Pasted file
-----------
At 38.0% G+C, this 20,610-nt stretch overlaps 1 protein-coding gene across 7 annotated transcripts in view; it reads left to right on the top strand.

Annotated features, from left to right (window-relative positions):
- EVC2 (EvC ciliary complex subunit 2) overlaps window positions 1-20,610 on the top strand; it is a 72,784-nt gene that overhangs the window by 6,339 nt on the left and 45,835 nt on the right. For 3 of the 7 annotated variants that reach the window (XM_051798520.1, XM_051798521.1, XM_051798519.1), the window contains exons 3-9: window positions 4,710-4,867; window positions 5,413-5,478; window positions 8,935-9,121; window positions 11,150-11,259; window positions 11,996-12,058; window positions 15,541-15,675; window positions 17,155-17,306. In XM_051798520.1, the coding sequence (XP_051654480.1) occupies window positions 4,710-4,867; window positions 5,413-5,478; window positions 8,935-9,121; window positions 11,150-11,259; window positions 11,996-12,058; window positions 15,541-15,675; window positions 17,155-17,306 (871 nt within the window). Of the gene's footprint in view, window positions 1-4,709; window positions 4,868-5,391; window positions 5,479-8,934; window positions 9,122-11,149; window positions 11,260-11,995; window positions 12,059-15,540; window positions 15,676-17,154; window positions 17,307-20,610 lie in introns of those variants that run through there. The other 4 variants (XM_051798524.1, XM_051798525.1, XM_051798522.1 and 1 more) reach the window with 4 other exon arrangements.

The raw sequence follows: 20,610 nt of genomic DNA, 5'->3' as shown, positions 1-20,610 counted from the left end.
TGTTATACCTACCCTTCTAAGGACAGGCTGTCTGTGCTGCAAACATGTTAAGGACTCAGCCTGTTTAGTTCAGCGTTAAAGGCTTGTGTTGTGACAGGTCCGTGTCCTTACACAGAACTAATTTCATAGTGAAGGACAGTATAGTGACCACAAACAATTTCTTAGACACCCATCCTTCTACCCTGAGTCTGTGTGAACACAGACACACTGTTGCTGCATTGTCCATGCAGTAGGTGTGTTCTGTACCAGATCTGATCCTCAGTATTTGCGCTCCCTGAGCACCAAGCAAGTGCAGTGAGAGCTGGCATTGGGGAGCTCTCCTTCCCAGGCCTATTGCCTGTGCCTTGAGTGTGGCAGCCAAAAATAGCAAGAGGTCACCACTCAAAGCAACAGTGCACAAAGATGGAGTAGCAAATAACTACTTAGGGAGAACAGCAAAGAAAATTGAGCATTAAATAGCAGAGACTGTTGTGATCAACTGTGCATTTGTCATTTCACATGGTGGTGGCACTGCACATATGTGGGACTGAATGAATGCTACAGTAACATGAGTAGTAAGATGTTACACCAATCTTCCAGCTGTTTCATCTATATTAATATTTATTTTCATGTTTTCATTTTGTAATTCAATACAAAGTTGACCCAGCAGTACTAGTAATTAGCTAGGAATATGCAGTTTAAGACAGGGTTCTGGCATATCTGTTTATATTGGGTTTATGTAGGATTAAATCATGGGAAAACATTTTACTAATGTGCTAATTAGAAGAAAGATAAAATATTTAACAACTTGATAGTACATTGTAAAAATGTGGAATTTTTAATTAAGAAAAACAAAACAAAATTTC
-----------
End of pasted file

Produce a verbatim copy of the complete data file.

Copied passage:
At 38.0% G+C, this 20,610-nt stretch overlaps 1 protein-coding gene across 7 annotated transcripts in view; it reads left to right on the top strand.

Annotated features, from left to right (window-relative positions):
- EVC2 (EvC ciliary complex subunit 2) overlaps window positions 1-20,610 on the top strand; it is a 72,784-nt gene that overhangs the window by 6,339 nt on the left and 45,835 nt on the right. For 3 of the 7 annotated variants that reach the window (XM_051798520.1, XM_051798521.1, XM_051798519.1), the window contains exons 3-9: window positions 4,710-4,867; window positions 5,413-5,478; window positions 8,935-9,121; window positions 11,150-11,259; window positions 11,996-12,058; window positions 15,541-15,675; window positions 17,155-17,306. In XM_051798520.1, the coding sequence (XP_051654480.1) occupies window positions 4,710-4,867; window positions 5,413-5,478; window positions 8,935-9,121; window positions 11,150-11,259; window positions 11,996-12,058; window positions 15,541-15,675; window positions 17,155-17,306 (871 nt within the window). Of the gene's footprint in view, window positions 1-4,709; window positions 4,868-5,391; window positions 5,479-8,934; window positions 9,122-11,149; window positions 11,260-11,995; window positions 12,059-15,540; window positions 15,676-17,154; window positions 17,307-20,610 lie in introns of those variants that run through there. The other 4 variants (XM_051798524.1, XM_051798525.1, XM_051798522.1 and 1 more) reach the window with 4 other exon arrangements.

The raw sequence follows: 20,610 nt of genomic DNA, 5'->3' as shown, positions 1-20,610 counted from the left end.
TGTTATACCTACCCTTCTAAGGACAGGCTGTCTGTGCTGCAAACATGTTAAGGACTCAGCCTGTTTAGTTCAGCGTTAAAGGCTTGTGTTGTGACAGGTCCGTGTCCTTACACAGAACTAATTTCATAGTGAAGGACAGTATAGTGACCACAAACAATTTCTTAGACACCCATCCTTCTACCCTGAGTCTGTGTGAACACAGACACACTGTTGCTGCATTGTCCATGCAGTAGGTGTGTTCTGTACCAGATCTGATCCTCAGTATTTGCGCTCCCTGAGCACCAAGCAAGTGCAGTGAGAGCTGGCATTGGGGAGCTCTCCTTCCCAGGCCTATTGCCTGTGCCTTGAGTGTGGCAGCCAAAAATAGCAAGAGGTCACCACTCAAAGCAACAGTGCACAAAGATGGAGTAGCAAATAACTACTTAGGGAGAACAGCAAAGAAAATTGAGCATTAAATAGCAGAGACTGTTGTGATCAACTGTGCATTTGTCATTTCACATGGTGGTGGCACTGCACATATGTGGGACTGAATGAATGCTACAGTAACATGAGTAGTAAGATGTTACACCAATCTTCCAGCTGTTTCATCTATATTAATATTTATTTTCATGTTTTCATTTTGTAATTCAATACAAAGTTGACCCAGCAGTACTAGTAATTAGCTAGGAATATGCAGTTTAAGACAGGGTTCTGGCATATCTGTTTATATTGGGTTTATGTAGGATTAAATCATGGGAAAACATTTTACTAATGTGCTAATTAGAAGAAAGATAAAATATTTAACAACTTGATAGTACATTGTAAAAATGTGGAATTTTTAATTAAGAAAAACAAAACAAAATTTC